En Plein Air is a French expression meaning “in the open air”.
Many artists prefer to paint in their studios where all their supplies are handy and they do not have to contend with inclement weather and bugs. But plein air painting is well worth the effort! The payoff in your advancement as an artist may be tenfold. It’s about the experience of being outdoors, in the open air. You learn to be organized and make good use of your painting time. It forces you to think about what you’re painting and teaches you about colors, hues and how light effects things.
With the summer weather upon us and endless paint-out opportunities available we asked expert Plein Air painter, Eli Cedrone, for tips and tricks to making the day exciting and successful.
What is your set-up like?
I use a 1/2 french easel – lighter than a full size. For quick oil sketches I’ll take my pochade box. It sets up quickly and allows me to have my paints and other material easily accessible. I have an umbrella but rarely use it since I try to find a spot under cover of a tree or awning. My supplies: paint, brushes, turpenoid, paper towels, small trash bag. Don’t forget sunscreen, wet wipes, bottled water and a snack. I always have business cards available, handouts for the event and even a couple of small paintings… you never know when you might make a sale!
This is a my box made by Alla Prima Pocade: http://www.allaprimapochade.com/
What’s the worst thing you ever forgot?
I once forgot my palette knife which made it nearly impossible to work since I use it both for mixing color and to clean my palette. On the other hand I’ve forgotten brushes but since I had my palette knife I was able to do a painting using only my knife! Clean up is a lot easier too.
How do you deal with ever changing light?
The first thing I do is check the direction of the sun to see if my subject will stay lit in a somewhat consistent manner. I try to set up in a shady spot so the sun doesn’t move onto my canvas or palette. It’s important to have both under the same light. You have about a 3 hour window when painting outdoors before the light will begin to change. I start by “locking-in” my shadow patterns before they begin to move. Also I look for the key of the light and mix my colors accordingly – then stay with that key even if the light starts to change.
What do you consider the biggest challenge to plein-air painting?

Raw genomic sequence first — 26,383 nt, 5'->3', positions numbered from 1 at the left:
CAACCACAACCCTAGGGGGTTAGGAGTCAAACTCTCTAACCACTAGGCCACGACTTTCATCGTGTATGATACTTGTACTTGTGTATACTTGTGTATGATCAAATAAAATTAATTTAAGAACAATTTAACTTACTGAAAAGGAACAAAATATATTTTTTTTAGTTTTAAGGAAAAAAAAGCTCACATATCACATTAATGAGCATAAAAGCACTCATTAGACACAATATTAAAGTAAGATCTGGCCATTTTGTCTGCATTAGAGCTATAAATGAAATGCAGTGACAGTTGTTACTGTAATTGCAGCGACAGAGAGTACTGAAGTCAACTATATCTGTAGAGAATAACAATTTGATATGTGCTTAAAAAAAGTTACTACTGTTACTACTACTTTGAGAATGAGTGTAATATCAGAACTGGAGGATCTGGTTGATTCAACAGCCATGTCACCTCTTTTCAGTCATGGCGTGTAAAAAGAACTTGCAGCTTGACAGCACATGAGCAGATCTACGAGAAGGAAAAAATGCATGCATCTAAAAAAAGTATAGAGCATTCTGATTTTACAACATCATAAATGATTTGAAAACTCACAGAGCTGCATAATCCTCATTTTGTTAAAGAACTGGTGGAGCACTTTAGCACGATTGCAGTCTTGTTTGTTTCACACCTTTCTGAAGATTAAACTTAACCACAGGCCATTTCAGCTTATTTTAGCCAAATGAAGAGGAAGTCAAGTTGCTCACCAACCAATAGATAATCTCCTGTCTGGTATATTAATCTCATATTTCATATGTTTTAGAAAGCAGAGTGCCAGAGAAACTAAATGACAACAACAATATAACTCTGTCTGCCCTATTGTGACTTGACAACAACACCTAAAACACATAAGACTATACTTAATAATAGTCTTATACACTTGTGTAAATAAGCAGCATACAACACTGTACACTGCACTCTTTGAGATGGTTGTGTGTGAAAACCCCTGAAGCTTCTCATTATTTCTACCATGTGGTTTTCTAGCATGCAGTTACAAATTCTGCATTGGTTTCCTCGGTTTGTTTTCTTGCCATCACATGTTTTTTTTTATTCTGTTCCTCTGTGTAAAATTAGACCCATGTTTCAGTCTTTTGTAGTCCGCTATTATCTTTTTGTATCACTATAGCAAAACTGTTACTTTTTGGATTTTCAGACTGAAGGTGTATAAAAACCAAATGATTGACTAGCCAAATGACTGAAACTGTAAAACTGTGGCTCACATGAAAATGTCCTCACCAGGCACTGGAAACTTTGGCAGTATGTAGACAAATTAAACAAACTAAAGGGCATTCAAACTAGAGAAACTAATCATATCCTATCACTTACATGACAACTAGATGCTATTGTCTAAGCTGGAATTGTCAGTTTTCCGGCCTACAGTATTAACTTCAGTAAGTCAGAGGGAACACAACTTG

In terms of the task at hand, creating a convincing statement with paint, the biggest challenge is just plain seeing too much and knowing how to edit. Another is getting the relationships of value, color and temperature correct. One thing that takes the pressure off is if I think of plein air painting in terms of “information gathering” and that my painting is nothing more than a field study. Overcast days are better in terms of consistent light conditions. It can be maddening to paint on a day where the clouds are constantly moving and the sun is in and out. Another challenge unique to painting in the city can be the traffic and people blocking my view.
Clothing/ weather considerations?
Dress appropriate for the weather. The wind can be quite daunting so it’s important to anchor your easel and make sure things are secure. Insects can also pose an issue – I painted during May fly season in NH and was nearly eaten alive! Wear heavy socks and the warmest boots you can find in winter. Also gloves with fingers exposed work well and hand warmers are “handy”.
Things to consider…
Given the limited time when painting outdoors you may want to use a smaller canvas; 8×10, 11×14. You’re after the overall impression of the light and scene before you so a small study, done well will be more effective and useful than a large, painting full of unnecessary details and inappropriate color.
Interacting with the public while painting outdoors can be both a joy and an annoyance. Some listen to music through head phones so as to not to be disturbed. I enjoy sharing my experience with curious bystanders – especially during a paint-out. In order to make sure I have a successful, finished painting for an event, I’ll do a preliminary painting a day or so before. If the light conditions are the same I’ll paint the same scene or choose a different one. The point is, sometimes it’s good to have a finished painting to enter just in case you’re not on your game that day or the conditions are difficult.
On rainy days, consider painting an interior scene – I once went into a bar to use the restroom and once inside asked if I could set up in a corner. The manager was very accommodating and I had a great experience (and painting!).
Don’t be self-concious. The public is excited to see what you’re doing.
There is a lot of visual data. Don’t get overwhelmed. Connect with your chosen composition and stick with it.
Work with a paint set-up that works for you. This may take a few tries. Leaning to feel comfortable en plein air is a process.
Be clear about your intentions. Are you planning to finish a painting or create some loose sketches? Remember, time is limited.
You may find yourself focusing on the difficulties associated with plein air painting. Remind yourself how joyful it is to be out in the world looking, seeing and creating.
Remember the importance of en plein air to your creative life.
Be patient with yourself.
Stay connected with Eli Cedrone by visiting her website at http://www.elicedrone.com
Feel like venturing out on your own or with a friend? Check out this helpful reference page on where to go (and where to park!). Plein Air Places MA